It is almost a Stream of Consciousness novel, a Memento Mori. In his old days, which he also sees as his approaching end, the protagonist is softened by emotions and feelings which have their roots in the past. A far away infatuation seeps into his old life, and manifests as his affection for...more
Rachel Hirstwood
Slow down to read this novel set in post world war 2 Japan. It moves quietly and patiently through about a year in the life of Ogata Shingo and his family. Watching the buds form on the trees and flowers bloom, leaves turn and fall to the ground form a backdrop of beauty to a family life that may be seen as failure to a man of Shingo's generation.

Shingo's daughter returns to the family fold for shelter when she leaves her husband. She brings two children with her. She is granted a divorce from...more
Jean
Lo que me sorprendió de este libro es que siempre he considerado al Japón como un país muy conservador, más en lo relacionado con la familia. Toda la novela se desarrolla en casa de Shingo y Yasuko, una pareja de esposos que se debate entre el peso y las consecuencias de la vejez y el presente de sus dos hijos durante la posguerra. Jamás me hubiera imaginado que una tradicional familia japonesa debiera enfrentar una pérdida de valores y una serie de situaciones que resultaba más conveniente mane...more
Antonius Block
The sound of the mountain is a harbinger of death. Or at least, that’s what Kawabata’s 62-year old protagonist, Shingo, understands it to be. A man haunted by his love for his homely wife’s long deceased beautiful sister, he finds the same love reawakened within himself through the presence of his graceful daughter-in-law, Kikuko, married to his philandering son, a war veteran who spends each night in the company of a war widow named Kinuko, who contrasts with Kikuko and embodies the aftermath o...more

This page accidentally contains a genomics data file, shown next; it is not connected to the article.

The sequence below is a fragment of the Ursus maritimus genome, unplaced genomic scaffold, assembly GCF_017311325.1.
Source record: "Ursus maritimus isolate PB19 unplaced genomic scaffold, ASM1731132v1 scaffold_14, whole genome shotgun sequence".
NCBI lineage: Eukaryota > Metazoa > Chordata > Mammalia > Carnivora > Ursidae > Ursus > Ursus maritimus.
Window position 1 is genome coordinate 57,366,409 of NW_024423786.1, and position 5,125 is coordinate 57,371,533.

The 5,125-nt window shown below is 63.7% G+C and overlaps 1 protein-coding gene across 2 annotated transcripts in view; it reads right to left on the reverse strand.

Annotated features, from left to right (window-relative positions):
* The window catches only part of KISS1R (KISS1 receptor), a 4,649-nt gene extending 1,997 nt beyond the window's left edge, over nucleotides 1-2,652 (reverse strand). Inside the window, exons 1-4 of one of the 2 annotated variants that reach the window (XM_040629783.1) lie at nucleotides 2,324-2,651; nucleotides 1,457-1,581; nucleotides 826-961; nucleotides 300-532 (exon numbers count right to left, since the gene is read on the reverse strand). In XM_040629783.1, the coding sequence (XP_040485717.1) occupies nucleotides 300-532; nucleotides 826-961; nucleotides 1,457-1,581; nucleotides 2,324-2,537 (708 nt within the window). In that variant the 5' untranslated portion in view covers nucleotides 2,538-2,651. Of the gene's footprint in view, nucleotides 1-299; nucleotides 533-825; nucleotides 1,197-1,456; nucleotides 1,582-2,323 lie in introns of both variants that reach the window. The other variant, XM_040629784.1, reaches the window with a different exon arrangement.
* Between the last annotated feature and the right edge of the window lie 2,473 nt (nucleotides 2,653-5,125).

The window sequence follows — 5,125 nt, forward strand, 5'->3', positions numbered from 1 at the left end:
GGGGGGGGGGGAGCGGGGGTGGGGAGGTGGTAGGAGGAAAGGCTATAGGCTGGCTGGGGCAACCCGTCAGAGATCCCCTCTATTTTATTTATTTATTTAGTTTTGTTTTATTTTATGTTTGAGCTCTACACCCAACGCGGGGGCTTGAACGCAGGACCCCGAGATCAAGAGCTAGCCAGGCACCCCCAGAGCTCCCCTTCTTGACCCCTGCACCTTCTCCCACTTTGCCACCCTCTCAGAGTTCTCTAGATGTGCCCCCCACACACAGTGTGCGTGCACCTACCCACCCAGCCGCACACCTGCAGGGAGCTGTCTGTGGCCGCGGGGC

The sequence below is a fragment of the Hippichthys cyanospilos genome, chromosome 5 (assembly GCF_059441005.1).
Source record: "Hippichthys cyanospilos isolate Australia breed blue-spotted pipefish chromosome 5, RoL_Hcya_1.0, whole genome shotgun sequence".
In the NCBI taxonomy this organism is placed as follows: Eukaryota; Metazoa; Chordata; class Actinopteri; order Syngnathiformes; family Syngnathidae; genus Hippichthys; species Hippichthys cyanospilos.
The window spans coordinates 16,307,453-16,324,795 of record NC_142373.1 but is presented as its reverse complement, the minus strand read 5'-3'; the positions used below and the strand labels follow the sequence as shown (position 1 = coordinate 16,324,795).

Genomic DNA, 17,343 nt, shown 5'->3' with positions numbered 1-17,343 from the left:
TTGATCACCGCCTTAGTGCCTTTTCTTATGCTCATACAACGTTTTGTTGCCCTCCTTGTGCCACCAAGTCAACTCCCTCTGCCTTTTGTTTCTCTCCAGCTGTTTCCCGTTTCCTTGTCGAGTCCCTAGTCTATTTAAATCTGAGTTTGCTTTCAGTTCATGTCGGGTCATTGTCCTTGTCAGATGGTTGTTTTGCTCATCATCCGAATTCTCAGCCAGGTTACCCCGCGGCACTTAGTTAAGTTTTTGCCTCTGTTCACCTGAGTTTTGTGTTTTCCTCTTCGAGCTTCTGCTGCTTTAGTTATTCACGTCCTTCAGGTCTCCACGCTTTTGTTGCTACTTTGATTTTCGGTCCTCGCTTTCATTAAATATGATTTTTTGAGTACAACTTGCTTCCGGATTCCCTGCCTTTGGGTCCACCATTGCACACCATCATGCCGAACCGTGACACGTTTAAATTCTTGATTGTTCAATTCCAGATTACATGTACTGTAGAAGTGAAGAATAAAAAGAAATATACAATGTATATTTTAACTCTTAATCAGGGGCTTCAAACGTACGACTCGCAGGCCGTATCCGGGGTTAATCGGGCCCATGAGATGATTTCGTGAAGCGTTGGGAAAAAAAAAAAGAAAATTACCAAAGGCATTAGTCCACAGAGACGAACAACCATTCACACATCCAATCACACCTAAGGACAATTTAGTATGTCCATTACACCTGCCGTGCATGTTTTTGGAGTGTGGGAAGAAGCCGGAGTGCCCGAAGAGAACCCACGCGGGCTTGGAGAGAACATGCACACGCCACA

Meredith
What strikes me about a lot of Kawabata's post-war fiction is its attendant silence. There are no melodramatic climaxes, no cheap tricks to shock the reader's sensibilities. What plot contrivance, after all, could rival the horrors of Nagasaki and Hiroshima, of World War II itself?

The eerie quietude of Kawabata's post-war Japanese fiction mirrors the silence that must have descended after each horrific detonation. There could be no louder sound, and Kawabata respects this in his nuanced, quiet...more
Kasa Cotugno
This book is so well written, so lyrical and evocative, with descriptions of nature and natural metaphors. It presents a picture of everyday life in Japan that is recognizable to Western readers since despite the cultural differences, the situations depict universal experience. The relationships between the family members are familiar. The central figure, a man approaching his twilight years, is contemplative, having lived a quiet life, he finds himself dwelling on matters of mortality inspired...more
Hani
http://www.abjjad.com/review/1983053838

أساءت الترجمة لهذه الرواية كثيرا كثيرا للأسف ! هذا عمل كان من المفترض له أن يثير القارئ أكثر من ذلك بكثير.. و لكن نشاز الترجمة أبى و استحكم !

لك أن تتخيل على سبيل المثال, أن جملة : لا ألم, لا إكتساب.. هي ترجمة جملة no pain, no gain !
و إلا فأخبرني.. من أين أتت لفظة "ضجيج" , و الرواية أصلا مترجمة من النص الإنجليزي (كما هو مذكور في المقدمة): The sound of the mountain ؟! و المشهد الذي أشير إليه في الرواية بعبارة "ضجيج الجبل", لا يحتمل الضجيج.. و إنما يحتمل الصوت...more
Steph
Not for me. Didn't get to far into it before I gave up.

An elderly man, Shingo, is reconsidering his life. He doubts himself on every turn, has erotic feelings for his daughter-in-law, and is distressed at the state of his marriage. Comparing himself to the younger people in his family gives him opportunity to reflect on and often regret the choices he's made thus far.